16 answers

16 Month Old Temper Tantrums

My child just turned 16 months old and out of the blue has begun having tantrums. He gets upset when he doesn't get what he wants at least 2-3 times a day. For example, he went into the bathroom today and started getting into the toilet paper and trash. When I picked him up and removed him from the bathroom, he began screaming, crying, and arching his back. I've tried consoling him, singing, redirecting his attention, and just putting him down and walking away.

Has anyone else had this problem with their children at this age? Is this normal? Any suggestions on dealing with this would be greatly appreciated.

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Featured Answers

i have a 16 month old and believe me she can throw a fit. If she doesnt get her way she will scream throw something or hit something. I look at her and tell her no no for throwing things and then i ignore her and its over as fast as it started. I was a nanny for 13 yrs. And believe me its normal, and i also have 2 other girls 7 and 20 so i have been through it before. The more you try and console them the longer the fit. Just ignore him until he is done then hold him and try and explain why what he just did is unexceptable(as much as a 1 yr old can understand) good luck and remember we all have been there.

Hi,
I am no professional but my 15 month old daughter does the same thing when I take her out of the bathroom. I dont make it a bad encounter because after all she will be potty trained soon and we will have to constantly go in there. What I do now is redirect her. I will say something to make her leave the bathroom. I will sometimes say "ok we are finished lets go outside" or "lets go get the kitty". She is always eager to leave the bathroom and not give up too much of a fight. I try to take her to the bathroom every time that I go so she can learn when to go herself. I promise that this works for me. I hope redirection works for you too!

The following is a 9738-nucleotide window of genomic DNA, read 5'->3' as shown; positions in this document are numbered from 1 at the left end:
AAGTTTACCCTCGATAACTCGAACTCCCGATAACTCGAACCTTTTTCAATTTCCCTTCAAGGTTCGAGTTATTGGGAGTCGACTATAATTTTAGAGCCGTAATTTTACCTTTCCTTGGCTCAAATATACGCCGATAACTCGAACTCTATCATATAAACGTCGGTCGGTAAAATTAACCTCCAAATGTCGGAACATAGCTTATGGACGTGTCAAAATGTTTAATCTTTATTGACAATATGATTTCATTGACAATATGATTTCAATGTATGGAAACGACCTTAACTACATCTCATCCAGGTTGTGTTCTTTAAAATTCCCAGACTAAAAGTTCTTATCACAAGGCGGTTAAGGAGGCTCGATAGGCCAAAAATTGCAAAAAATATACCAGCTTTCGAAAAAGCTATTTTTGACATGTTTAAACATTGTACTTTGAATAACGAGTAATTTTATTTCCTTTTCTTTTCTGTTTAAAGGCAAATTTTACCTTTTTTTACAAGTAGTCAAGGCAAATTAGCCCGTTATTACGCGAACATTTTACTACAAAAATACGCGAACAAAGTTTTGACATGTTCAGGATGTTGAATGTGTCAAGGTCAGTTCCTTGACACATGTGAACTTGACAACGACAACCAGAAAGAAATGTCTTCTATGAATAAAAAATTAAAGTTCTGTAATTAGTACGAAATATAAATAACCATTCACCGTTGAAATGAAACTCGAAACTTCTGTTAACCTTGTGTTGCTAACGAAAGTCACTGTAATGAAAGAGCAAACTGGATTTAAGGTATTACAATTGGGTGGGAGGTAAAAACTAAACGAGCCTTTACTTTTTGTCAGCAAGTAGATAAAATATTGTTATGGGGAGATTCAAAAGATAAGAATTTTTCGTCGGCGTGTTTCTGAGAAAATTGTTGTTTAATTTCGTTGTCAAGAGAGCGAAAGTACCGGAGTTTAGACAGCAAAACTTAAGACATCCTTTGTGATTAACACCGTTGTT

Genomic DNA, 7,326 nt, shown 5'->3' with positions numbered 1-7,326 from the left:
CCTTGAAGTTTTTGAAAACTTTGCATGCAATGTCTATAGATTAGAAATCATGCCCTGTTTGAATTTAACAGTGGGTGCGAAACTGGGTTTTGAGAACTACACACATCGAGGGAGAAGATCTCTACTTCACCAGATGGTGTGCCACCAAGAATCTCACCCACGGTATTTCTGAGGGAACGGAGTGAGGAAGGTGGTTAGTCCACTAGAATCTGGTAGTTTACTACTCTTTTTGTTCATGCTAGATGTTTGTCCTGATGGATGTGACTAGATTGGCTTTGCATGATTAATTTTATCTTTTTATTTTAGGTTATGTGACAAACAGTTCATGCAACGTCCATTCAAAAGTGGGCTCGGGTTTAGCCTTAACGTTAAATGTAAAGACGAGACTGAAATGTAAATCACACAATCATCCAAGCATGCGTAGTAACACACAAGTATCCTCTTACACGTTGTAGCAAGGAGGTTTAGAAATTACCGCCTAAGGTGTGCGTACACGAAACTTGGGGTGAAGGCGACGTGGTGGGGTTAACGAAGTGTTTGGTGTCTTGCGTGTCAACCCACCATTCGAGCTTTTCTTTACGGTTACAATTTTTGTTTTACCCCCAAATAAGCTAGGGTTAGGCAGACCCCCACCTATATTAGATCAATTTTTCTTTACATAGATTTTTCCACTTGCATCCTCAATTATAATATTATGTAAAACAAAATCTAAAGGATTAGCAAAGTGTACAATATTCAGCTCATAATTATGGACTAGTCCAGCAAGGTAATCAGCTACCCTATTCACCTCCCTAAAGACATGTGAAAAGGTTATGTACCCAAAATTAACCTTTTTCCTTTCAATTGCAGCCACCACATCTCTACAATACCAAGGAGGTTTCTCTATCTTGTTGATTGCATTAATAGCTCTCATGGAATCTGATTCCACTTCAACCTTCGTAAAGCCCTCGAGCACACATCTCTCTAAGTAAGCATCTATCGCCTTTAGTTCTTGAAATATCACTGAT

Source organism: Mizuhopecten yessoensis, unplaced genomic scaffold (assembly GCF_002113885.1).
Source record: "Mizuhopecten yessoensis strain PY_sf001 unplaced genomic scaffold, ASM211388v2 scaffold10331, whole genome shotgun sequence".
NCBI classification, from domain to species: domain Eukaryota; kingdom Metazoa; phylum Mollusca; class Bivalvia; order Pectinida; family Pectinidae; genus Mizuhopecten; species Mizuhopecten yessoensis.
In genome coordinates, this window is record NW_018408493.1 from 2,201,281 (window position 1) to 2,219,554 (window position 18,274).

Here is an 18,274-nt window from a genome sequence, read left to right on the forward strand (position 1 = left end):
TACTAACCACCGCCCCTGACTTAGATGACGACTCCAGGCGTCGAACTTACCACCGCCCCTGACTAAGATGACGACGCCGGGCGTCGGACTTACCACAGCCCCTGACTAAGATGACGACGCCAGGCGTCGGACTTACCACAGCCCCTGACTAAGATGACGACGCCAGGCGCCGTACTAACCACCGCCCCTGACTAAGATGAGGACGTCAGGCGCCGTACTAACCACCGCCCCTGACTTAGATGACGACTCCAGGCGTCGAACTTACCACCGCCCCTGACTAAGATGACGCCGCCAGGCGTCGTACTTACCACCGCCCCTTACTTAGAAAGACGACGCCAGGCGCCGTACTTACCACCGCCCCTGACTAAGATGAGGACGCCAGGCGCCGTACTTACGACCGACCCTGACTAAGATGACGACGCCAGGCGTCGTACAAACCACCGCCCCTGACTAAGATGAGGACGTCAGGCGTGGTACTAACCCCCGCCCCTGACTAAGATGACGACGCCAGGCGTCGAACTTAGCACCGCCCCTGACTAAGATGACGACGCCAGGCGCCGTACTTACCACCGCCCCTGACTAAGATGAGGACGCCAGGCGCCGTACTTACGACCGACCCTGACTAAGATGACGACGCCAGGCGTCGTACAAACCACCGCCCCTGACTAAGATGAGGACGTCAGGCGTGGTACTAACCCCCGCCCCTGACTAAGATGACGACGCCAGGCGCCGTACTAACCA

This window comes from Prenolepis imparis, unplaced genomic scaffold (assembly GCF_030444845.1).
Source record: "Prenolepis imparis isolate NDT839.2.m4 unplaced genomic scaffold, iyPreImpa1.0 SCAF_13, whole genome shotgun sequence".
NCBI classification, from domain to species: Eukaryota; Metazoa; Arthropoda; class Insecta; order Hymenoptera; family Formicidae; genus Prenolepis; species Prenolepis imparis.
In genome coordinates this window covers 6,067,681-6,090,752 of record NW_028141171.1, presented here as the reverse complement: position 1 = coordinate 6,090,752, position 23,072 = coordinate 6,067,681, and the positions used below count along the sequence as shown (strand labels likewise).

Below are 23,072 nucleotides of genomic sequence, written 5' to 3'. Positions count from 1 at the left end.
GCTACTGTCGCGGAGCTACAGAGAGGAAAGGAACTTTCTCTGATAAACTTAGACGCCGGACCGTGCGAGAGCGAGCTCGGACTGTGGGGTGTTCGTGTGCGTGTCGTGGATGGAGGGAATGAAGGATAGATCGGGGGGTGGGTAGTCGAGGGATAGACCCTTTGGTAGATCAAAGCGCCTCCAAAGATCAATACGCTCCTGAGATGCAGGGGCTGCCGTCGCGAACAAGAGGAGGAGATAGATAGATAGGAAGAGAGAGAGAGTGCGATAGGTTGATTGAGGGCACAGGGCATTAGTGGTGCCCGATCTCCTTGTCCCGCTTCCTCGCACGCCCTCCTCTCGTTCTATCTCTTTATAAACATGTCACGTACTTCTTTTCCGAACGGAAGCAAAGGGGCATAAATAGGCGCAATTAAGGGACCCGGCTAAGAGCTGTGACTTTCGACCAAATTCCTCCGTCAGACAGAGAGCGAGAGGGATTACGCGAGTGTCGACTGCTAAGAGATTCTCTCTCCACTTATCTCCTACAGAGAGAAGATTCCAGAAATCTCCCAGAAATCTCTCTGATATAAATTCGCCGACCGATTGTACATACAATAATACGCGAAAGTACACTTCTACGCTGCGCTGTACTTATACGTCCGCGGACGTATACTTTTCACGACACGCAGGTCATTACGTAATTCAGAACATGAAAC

Good luck,
J.

More Answers

Check out Alphe Kohn's book Unconditional Parenting. It has some great ideas, we love that book. What I did with my toddler and still do is I explain to him why I don't want him doing whatever like, "Please don't take things out of the fridge. They will get hot and then we can't eat them." or "I don't want you to go near the road, I'm affraid you will get hurt." Some people think it's silly to explain to a baby/toddler but it works. They are very smart and can get upset when you simply snatch something away or remove them from a situation they aren't ready to leave. It's understandable when you look at it from their stand point. Good luck!

My son was about 18 months when he started having tantrums. "The terrible twos" is a bit of a misnomer. I think redirection is the way to go at that age. Their attention spans are much shorter, and consoling could be construed as getting your attention for his negative behavior. I know it might take more than one try to find something that will keep his mind off of the problem, but keep at it. It only gets harder when they get older and can remember why they were upset in the first place!

I just say ditto about ignoring tantrums. The child won't listen to reason while he's screaming. After he's done with his tantrum, I would usually, with my son, show him I was glad he made a good choice and stopped crying and show him why he was in trouble in the first place. i.e. don't mess up the toilet paper. He eventually learned that tantrums weren't going to get him anything.